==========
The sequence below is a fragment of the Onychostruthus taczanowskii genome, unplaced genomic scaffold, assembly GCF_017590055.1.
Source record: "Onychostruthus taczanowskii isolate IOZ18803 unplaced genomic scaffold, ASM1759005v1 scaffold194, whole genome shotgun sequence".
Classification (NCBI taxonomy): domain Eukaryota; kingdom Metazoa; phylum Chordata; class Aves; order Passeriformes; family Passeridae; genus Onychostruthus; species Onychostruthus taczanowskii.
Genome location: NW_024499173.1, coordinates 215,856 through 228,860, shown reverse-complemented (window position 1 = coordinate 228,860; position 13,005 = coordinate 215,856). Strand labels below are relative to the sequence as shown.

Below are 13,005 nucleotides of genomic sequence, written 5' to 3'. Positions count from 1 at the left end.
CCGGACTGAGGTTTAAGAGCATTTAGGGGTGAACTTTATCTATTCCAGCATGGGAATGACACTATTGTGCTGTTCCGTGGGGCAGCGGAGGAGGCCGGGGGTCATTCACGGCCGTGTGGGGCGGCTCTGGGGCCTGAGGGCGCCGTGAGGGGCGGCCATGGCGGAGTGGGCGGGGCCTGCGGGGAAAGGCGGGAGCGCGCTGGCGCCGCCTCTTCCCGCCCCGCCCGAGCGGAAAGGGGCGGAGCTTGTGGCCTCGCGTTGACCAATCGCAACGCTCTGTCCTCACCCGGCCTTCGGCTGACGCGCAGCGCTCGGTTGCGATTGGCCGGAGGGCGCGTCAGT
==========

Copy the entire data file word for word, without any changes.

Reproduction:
The sequence below is a fragment of the Onychostruthus taczanowskii genome, unplaced genomic scaffold, assembly GCF_017590055.1.
Source record: "Onychostruthus taczanowskii isolate IOZ18803 unplaced genomic scaffold, ASM1759005v1 scaffold194, whole genome shotgun sequence".
Classification (NCBI taxonomy): domain Eukaryota; kingdom Metazoa; phylum Chordata; class Aves; order Passeriformes; family Passeridae; genus Onychostruthus; species Onychostruthus taczanowskii.
Genome location: NW_024499173.1, coordinates 215,856 through 228,860, shown reverse-complemented (window position 1 = coordinate 228,860; position 13,005 = coordinate 215,856). Strand labels below are relative to the sequence as shown.

Below are 13,005 nucleotides of genomic sequence, written 5' to 3'. Positions count from 1 at the left end.
CCGGACTGAGGTTTAAGAGCATTTAGGGGTGAACTTTATCTATTCCAGCATGGGAATGACACTATTGTGCTGTTCCGTGGGGCAGCGGAGGAGGCCGGGGGTCATTCACGGCCGTGTGGGGCGGCTCTGGGGCCTGAGGGCGCCGTGAGGGGCGGCCATGGCGGAGTGGGCGGGGCCTGCGGGGAAAGGCGGGAGCGCGCTGGCGCCGCCTCTTCCCGCCCCGCCCGAGCGGAAAGGGGCGGAGCTTGTGGCCTCGCGTTGACCAATCGCAACGCTCTGTCCTCACCCGGCCTTCGGCTGACGCGCAGCGCTCGGTTGCGATTGGCCGGAGGGCGCGTCAGT